Who was George Martin?
Plenty has been said about George Martin’s relationship with the Beatles, to which he dedicated his entire life. The ace record producer and composer, is often referred to as the ‘Fifth Beatle’, thanks to his involvement with the Beatles. All through his career, he not only served as the producer of the records but also as the spokesperson, who graciously answered any questions put forward about the band. This legendary producer also helped in shaping their elaborate productions and is regarded as one of the most versatile producers of the music industry. This Academy Award-nominated composer and founder was also the co-founder of the famous, AIR studios. The fact that he produced almost thirty Number 1 singles in the United Kingdom is testimony to his sheer brilliance. Several awards and honors were given to this genius and he was also the proud recipient of two Ivor Novello Awards and five Grammy's. In a prolific career spanning six decades, he worked in the music industry, the film industry, for television and also appeared in live performances. He also held several significant positions including the executive roles in media companies and has widely contributed to numerous charitable causes. In recognition of his outstanding contribution to music and to popular culture, he was bestowed an honorary Knighthood.
Childhood & Early Life
George Martin was born into a working class family in Drayton Park in England. When he was six, he received a piano from his parents, which kindled his interest in music.
Two years later, he forced his parents to let him attend piano lessons. However, he could complete only eight lessons due to disagreements between his mother and teacher. Following that episode, he was largely self-taught.
He attended various schools such, as St Joseph's elementary in Highgate, St Ignatius College in Stamford Hill and Bromley Grammar School.
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When the World War II broke out, he worked as a quality surveyor and a clerk in the war office before joining the Fleet Air Arm of the Royal Navy in 1943.
In 1947, after the war, along with Dick James and Brian Epstein Martin, he enrolled at the Guildhall School of Music and Drama, using the grant he received after the war. He graduated from the school in 1950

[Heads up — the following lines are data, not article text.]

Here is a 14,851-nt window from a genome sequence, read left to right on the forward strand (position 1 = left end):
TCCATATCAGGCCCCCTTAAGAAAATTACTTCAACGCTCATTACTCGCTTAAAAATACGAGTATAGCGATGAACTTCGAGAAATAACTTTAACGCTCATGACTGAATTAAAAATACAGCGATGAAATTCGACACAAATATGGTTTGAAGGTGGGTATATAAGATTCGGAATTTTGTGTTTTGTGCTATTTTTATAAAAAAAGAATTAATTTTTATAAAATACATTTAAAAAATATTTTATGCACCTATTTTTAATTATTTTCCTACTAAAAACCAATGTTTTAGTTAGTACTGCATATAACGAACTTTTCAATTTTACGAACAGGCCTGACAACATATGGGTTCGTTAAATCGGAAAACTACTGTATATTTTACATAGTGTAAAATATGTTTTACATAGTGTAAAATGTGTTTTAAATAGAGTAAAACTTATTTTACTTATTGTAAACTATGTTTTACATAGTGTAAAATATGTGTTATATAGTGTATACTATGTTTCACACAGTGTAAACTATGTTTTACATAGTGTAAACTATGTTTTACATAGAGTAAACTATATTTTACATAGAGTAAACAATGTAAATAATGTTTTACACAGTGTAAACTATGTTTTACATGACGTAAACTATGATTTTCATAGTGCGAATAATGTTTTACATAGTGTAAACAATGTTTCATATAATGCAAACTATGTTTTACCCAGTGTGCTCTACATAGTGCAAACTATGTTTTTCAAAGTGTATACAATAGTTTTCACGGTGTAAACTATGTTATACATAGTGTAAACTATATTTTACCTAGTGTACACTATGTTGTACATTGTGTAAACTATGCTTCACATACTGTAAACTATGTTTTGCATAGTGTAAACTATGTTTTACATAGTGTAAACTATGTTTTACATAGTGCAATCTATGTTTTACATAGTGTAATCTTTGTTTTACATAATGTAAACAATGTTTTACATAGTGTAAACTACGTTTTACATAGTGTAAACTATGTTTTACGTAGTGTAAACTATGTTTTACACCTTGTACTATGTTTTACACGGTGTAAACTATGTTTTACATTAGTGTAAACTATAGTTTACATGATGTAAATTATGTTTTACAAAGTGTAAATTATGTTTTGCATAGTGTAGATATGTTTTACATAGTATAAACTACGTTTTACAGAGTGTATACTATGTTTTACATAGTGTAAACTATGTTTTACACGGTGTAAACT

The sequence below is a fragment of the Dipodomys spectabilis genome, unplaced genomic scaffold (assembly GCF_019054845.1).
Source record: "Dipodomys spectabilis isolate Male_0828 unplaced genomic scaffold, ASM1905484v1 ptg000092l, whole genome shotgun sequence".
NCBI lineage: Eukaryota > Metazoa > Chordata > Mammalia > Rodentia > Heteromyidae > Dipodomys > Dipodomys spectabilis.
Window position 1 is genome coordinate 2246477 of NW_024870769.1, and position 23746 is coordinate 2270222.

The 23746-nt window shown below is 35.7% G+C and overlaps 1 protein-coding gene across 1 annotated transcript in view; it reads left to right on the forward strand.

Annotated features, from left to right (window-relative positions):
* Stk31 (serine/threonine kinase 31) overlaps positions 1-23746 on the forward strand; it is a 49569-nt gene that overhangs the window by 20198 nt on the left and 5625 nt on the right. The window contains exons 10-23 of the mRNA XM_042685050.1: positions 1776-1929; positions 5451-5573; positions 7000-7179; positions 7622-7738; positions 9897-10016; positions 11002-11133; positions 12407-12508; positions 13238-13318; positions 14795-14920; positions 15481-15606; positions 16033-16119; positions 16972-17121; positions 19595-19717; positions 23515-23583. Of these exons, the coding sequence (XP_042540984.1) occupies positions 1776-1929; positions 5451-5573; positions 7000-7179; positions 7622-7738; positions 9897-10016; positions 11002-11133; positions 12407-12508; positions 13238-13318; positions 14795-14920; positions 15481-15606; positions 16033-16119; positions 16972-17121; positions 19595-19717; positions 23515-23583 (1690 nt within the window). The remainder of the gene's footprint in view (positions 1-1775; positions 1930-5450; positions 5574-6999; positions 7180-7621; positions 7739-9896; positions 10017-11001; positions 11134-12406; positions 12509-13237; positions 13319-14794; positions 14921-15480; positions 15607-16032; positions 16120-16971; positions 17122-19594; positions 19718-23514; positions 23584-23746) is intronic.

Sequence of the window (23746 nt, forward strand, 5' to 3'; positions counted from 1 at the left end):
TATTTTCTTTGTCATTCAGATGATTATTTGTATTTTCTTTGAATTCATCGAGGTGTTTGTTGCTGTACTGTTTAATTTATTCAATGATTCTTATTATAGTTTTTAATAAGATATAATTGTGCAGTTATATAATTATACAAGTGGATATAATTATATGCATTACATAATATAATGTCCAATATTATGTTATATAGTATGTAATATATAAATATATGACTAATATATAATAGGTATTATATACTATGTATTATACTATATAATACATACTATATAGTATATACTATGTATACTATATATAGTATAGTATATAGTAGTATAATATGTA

In 1950, after graduation, he worked at the BBC’s classical music department and joined EMI as an assistant to Parlophone boos Oscar Preuss.
In 1955, when Preuss retired, Martin took over as the head of Parlophone. He attained great success with artists, such as, Rolf Harris, Flanders, Swann, Peter Cook, Dudley Moore, Alan Bennett and Jonathan Miller.
In 1962, under the pseudonym, Ray Cathode, he released an electronic dance single known as ‘Time Beat’, which was recorded at the BBC Radiophonic Workshop.
He signed a contract with ‘The Beatles’ on June 6, 1962. Though his first collaboration was not a big hit, their second collaboration with the single, ‘Please Please Me’, created a huge impact, helping him rise to instant stardom.
Throughout his career with ‘The Beatles’, he continued to collaborate with other artists including Shirley Bassey, Bernard Cribbins, Flanders and Swann, and later, America and Seatrain.
In 2001, he released ‘Produced by George Martin: 50 Years In Recording’, a six-CD retrospective of his entire studio career.
He quit working with ‘The Beatles’, when he suffered a hearing loss and was soon succeeded by writer/producer, Jeff Lynne of ELO fame.
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Martin announced his retirement mainly because of his hearing loss and age, but remained active in the music industry and was usually seen at various public events.
Rubber Soul’, an album which he produced, was released on December 3, 1965. This folk album received great critical acclaim and commercial success and was cited as one of the greatest albums in music history and ranked #5 on Rolling Stone magazine's list of the "500 Greatest Albums of All Time".
Awards & Achievements
He was nominated for the Academy Award in 1964 in the category, ‘Scoring of Music’ for the film, ‘A Hard Day's Night’.
He was awarded a Grammy Award in 1967, in the category ‘Best Contemporary Album’ for the album, ‘Sgt. Pepper's Lonely Hearts Club Band’.
He was the winner of the British Phonographic Industry Award for Outstanding Contribution in 1984.
He was bestowed an honorary Knight Bachelor of the Order of the British Empire, in 1996, for his outstanding services to music.
He was inducted into ‘UK Music Hall of Fame on 14 November 2006.
Personal Life & Legacy
He married Sheena Chisholm on January 3, 1948, with whom he had two children, Alexis and Gregory. The couple divorced later.
On June 24, 1966, he married Judy Lockhart-Smith, with whom he had two children, Lucy and Giles.
George Martin died in his sleep on March 8, 2016 at his home in Wiltshire, England. He was 90.
While working with ‘The Beatles’, this famous producer mostly joined them on the playing end by adding additional music to their line-up, thus, becoming the “Fifth Beatle”.
This famous music producer co-founded the 'Air-Edel Recording Studios' with Herman Edel, in 1969.